Data Mines: Three Projects That Advance Parks and Recreation

Article excerpt

Synopsis of 2010 Research Papers: A special report on the key benefits of parks

Parks offer a wide array of benefits beyond just physical. Across the country in municipalities large and small, park and recreation advocates and administrators face a contradiction for which the solution requires compelling data. The situation facing U. S. parks is stark: A societal resource more popular and beneficial than at any other time in history is pitted against those who would cut its funding. Until recently, much of what we know in support of parks was either anecdotal, dated, or too geographically diverse to sway municipal decision-makers. It's therefore essential to have current, vetted information.

Following is the opening passage of a NRPA report summarizing the key categories in which parks and recreation contribute to the building of healthy, vibrant communities. This white paper outlines in six main areas the latest research into the benefits provided by parks: physical health, mental health, social functioning, youth development, environment, and economic impact. For the full report, visit the digital edition of Parks & Recreation, where the full sourcing for this report appears: www.parksandrec-magazine.org.

More than one-third of adults in this country are clinically obese, and the statistics for children are just as grim--one-third of American children are overweight, and one in six is obese. Obese children are two to three times more likely to be hospitalized. It's an epidemic with complex aspects. Yet, it's clear that increased the physical activity is an important part of the solution. Recognizing the importance of physical activity, First Lady Michelle Obama launched "Let's Move Outside," a campaign to combat childhood obesity and promote family health. The campaign helps families locate parks and plan physical activities.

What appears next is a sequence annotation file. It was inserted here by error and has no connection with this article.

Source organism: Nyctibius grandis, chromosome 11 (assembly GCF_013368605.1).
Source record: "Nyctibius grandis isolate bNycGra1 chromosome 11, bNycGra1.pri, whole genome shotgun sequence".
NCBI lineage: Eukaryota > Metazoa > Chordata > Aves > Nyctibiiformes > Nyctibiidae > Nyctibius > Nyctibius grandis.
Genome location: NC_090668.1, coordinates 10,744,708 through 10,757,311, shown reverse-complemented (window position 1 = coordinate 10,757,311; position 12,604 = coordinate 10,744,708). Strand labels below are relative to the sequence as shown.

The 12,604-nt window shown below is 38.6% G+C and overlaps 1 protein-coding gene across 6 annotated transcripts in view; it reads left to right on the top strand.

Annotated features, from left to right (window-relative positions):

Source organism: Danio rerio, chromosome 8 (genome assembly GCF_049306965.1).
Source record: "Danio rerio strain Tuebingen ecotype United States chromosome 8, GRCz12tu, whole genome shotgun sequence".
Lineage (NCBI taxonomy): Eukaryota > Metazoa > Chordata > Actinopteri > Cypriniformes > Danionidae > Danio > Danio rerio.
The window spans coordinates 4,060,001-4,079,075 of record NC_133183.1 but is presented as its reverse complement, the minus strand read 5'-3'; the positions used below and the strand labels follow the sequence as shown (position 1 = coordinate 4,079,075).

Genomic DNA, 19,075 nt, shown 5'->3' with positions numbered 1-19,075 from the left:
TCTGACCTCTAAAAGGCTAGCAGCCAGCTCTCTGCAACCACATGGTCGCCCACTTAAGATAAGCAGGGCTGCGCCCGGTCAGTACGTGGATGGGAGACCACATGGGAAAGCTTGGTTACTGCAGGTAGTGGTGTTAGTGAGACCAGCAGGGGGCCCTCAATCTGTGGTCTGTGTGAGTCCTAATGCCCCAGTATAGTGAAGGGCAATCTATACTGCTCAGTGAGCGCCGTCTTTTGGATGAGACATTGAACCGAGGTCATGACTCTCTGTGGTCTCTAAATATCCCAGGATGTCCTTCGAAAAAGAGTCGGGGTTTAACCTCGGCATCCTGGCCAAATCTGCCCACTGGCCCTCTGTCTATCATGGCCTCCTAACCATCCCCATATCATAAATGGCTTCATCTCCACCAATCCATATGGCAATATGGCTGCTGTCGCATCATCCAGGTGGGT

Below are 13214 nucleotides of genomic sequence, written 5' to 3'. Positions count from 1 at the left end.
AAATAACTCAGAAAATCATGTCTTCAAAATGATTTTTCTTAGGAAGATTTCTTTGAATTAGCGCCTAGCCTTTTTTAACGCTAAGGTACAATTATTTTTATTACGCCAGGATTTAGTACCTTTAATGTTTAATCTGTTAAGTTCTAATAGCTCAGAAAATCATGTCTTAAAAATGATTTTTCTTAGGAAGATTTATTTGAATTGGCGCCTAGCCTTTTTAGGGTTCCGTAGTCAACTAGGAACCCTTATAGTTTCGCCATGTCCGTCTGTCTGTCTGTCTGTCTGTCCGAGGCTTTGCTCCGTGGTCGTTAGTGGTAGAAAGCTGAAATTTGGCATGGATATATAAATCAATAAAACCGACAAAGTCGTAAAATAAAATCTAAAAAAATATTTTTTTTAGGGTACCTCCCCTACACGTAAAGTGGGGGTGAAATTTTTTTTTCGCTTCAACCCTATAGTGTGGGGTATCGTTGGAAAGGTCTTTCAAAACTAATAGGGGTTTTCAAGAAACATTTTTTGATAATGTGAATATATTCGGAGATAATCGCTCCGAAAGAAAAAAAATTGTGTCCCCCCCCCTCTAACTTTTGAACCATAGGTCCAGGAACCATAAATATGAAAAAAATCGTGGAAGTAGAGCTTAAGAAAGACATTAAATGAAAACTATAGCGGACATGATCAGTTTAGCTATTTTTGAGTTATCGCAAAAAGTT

Leisure is the part of life where the most physical activity should occur. While exercise trends come and go, people tend to stick with the physical activities that they enjoy most. Parks provide the venues for these activities--organized sports, running, biking, gardening, hiking, and swimming, among many others.

Multiple studies indicate that time outdoors is the strongest correlate of children's physical activity. However, many children are deprived of outdoor time for lack of sufficient local options. One-third of Americans say that there are not enough playgrounds in their community to serve the number of children who live there. In poorer communities, many residents don't own cars, and thus face more obstacles in traveling to parks. A study of California youth found that one in four reported having no access to a safe park. Low-income youth without access to a safe park were significantly more likely to be physically inactive.

Parks play a key role in the well-being of seniors. A study of elderly residents of Tokyo found that those living in neighborhoods with walkable green spaces lived longer and reported better functional status than those in less green neighborhoods. A study of 500 older adults in Portland, Oregon, found that greater availability of local facilities and green space resulted in higher levels of basic physical activity. An elderly woman credited her community garden in Florida with giving her the will to live again.

Benefits can be derived just from a lasting view of nature. In some cases, a green can provide physiological benefits beyond directly physical activity. A study of glucose levels in diabetic individuals revealed that exposure to nature has a unique impact on physical health: Diabetic individuals taking 30-minute walks in a forest experienced lowered blood glucose levels far more than the same amount of time spent doing physical activity in other settings. The half-hour forest walks resulted in larger drops in blood glucose than even three hours of cycling. Studies in hospitals have shown that merely enjoying a view of nature can provide physical benefits. …